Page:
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What makes a good coding challenge?

Published Jul 12, 2017
What makes a good coding challenge?

Recently, Patrick shared his coding challenge experience with our community. The post was shared on Reddit, and the thread turned into an interesting discussion!

What do you think of coding quizzes/challenges that are often part of job interviews? To what extent are they fair indicators of developers’ future performance? Actually, what even makes a good coding challenge?

Share your thoughts and experience with us!👇

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Nicolas Treiber
a month ago

In my opinion, challenges/quizzes are a good way to estimate the capabilities of a developer, but only for a specific kind of test. For example, a test where the interviewer would ask you “code a WPF interface with that component, that one, etc.” has no interest because it only check if the person knows the specific components… but in our work we never know every single part of a language/framework/library…
A challenge should if the coder:

  • knows the basics and advanced concepts of the language/framework
  • is capable of conceptualize a solution to a problem, even if he’s not able of imiplementing it during the test
  • is able to find search for and understand solutions to problems on the resources (internet, docs, etc.) in a relative short time
Esteban Negri
a month ago

I think quizzes are never fair, maybe my opinion is biased because I failed the CodementorX quiz challenge :D but not everyone can solve coding quizzes in less than an hour, at least that’s not how my brain works.

The way I solve that kind of quizzes in real life is by getting away from the keyboard, making a coffee and look through the window, the solution comes by itself after a while but it gets hard when you have to solve three of those in less than an hour and if you don’t you don’t get the job.

I have almost 10 years experience in web development so I solved a thing or two during that time ;), that should count for something.

Regarding coding challenges, those should be ideally a real world issue like fixing a bug on one of the company’s system and I agree that a pair programming session would be great.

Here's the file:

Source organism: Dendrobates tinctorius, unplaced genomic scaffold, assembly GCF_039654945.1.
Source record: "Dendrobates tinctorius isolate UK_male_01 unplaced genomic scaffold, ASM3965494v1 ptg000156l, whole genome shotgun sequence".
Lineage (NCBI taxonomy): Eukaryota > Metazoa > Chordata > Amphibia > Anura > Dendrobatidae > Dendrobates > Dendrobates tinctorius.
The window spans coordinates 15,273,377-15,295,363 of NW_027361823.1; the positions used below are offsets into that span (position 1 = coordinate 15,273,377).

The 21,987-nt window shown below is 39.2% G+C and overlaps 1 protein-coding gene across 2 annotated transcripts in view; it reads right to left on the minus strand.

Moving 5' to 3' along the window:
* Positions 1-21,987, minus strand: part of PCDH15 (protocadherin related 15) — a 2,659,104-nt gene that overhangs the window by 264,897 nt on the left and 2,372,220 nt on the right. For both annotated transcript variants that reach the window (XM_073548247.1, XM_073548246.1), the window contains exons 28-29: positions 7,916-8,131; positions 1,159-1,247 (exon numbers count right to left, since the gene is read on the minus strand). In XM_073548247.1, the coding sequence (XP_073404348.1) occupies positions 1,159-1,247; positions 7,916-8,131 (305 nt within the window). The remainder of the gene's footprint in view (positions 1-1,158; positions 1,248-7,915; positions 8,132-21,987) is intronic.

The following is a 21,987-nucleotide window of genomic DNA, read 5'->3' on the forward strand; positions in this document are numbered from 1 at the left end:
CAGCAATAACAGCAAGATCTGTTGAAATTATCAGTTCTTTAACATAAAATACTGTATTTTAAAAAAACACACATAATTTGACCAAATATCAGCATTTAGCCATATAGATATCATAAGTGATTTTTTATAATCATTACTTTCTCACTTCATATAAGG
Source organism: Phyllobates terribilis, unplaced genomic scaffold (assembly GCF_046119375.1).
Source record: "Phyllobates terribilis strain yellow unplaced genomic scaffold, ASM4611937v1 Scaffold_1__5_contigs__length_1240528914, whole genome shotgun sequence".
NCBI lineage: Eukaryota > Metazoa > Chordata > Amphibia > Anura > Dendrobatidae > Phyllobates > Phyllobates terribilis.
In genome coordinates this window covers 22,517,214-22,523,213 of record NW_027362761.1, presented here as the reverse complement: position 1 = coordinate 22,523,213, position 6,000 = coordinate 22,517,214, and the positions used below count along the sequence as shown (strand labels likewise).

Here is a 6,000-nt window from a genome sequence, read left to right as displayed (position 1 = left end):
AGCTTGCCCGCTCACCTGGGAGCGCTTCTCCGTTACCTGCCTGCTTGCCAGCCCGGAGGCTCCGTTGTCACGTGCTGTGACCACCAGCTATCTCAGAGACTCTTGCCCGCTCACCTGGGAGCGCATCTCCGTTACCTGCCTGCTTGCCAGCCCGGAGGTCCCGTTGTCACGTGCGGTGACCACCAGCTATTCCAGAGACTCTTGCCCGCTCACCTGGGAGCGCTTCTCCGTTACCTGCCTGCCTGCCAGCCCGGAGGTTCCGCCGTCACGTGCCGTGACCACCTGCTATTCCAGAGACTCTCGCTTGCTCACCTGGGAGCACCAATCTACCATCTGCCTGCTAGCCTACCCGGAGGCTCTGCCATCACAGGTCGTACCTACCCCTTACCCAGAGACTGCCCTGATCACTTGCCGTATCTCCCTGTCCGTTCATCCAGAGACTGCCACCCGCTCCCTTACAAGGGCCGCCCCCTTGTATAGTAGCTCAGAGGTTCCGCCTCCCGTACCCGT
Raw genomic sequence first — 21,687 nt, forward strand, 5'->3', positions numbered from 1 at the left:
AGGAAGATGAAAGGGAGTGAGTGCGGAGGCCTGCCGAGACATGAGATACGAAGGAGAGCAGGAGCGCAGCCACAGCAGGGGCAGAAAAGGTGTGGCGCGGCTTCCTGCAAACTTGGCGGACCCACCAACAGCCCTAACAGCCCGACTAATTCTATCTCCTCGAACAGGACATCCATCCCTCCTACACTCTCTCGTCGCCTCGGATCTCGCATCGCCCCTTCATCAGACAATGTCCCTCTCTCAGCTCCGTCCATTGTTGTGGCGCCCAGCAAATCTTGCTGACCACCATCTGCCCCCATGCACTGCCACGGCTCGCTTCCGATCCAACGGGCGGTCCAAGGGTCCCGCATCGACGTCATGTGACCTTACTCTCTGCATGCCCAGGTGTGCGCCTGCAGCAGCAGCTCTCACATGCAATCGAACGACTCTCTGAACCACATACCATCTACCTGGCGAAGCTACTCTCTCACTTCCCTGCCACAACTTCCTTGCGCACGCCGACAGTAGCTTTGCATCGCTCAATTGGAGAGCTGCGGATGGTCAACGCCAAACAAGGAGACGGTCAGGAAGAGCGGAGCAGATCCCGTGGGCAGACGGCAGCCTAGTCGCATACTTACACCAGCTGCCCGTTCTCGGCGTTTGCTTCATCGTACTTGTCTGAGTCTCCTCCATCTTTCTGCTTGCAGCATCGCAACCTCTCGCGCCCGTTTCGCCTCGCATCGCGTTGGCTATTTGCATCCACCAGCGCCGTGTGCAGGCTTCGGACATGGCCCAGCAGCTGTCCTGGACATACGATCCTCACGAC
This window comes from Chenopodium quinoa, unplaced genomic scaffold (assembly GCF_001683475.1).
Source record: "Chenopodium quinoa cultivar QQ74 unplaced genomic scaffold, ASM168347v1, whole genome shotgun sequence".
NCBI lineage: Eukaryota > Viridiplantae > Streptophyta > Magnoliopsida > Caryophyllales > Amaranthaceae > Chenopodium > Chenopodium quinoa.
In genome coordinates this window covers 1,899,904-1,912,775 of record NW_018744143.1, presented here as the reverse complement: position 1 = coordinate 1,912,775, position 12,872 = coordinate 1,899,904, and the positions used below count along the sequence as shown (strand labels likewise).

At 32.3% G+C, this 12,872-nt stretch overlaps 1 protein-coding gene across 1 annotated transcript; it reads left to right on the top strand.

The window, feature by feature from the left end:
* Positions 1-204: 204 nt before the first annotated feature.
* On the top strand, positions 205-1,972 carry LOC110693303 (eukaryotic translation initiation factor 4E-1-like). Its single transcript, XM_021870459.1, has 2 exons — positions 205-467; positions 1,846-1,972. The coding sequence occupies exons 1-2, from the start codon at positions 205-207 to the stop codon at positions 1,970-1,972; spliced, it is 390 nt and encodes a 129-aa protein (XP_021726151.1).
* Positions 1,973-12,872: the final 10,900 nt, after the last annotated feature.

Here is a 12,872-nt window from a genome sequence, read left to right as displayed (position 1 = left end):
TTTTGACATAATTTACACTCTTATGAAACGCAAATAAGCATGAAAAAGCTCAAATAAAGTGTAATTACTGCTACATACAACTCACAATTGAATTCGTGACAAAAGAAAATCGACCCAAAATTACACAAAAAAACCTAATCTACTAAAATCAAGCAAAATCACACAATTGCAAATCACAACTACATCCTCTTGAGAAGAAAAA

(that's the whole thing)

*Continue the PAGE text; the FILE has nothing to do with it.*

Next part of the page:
Hajder Rabiee
a month ago

A good challenge consists of something that’s relevant for the job and allows for a candidate to stretch his capabilities a bit. If a challenge has different levels, like minimum + optional tasks, it will display the ambitions of a candidate and hopefully facilitate in distinguishing candidates. More important is that the task+solution should also be open for discussion and let the interviewer understand the thought process of candidates. A challenge should aid in the hiring process and not be the sole decision maker.

I’d be interested in letting candidates come in and do some pair programming as a discriminator. I know that’s what I would do in my company…I think it would allow the candidate to understand what a daily task looks like and also help the interviewer understand how a person would work in a team.

Patrick O'Dacre
a month ago

A challenge should aid in the hiring process and not be the sole decision maker.

This.

My most recent experience with Hired.com did the opposite. Despite a strong resume and ample experience, 2 short code challenges were enough to convince Hired to not work with me.

Pair programming would be great; not only would it give them a chance to see how I work, but it would give me a chance to see how they work.

Software is a team sport, and it’s important for the candidate to be confident that a potential team is going to be a good fit.

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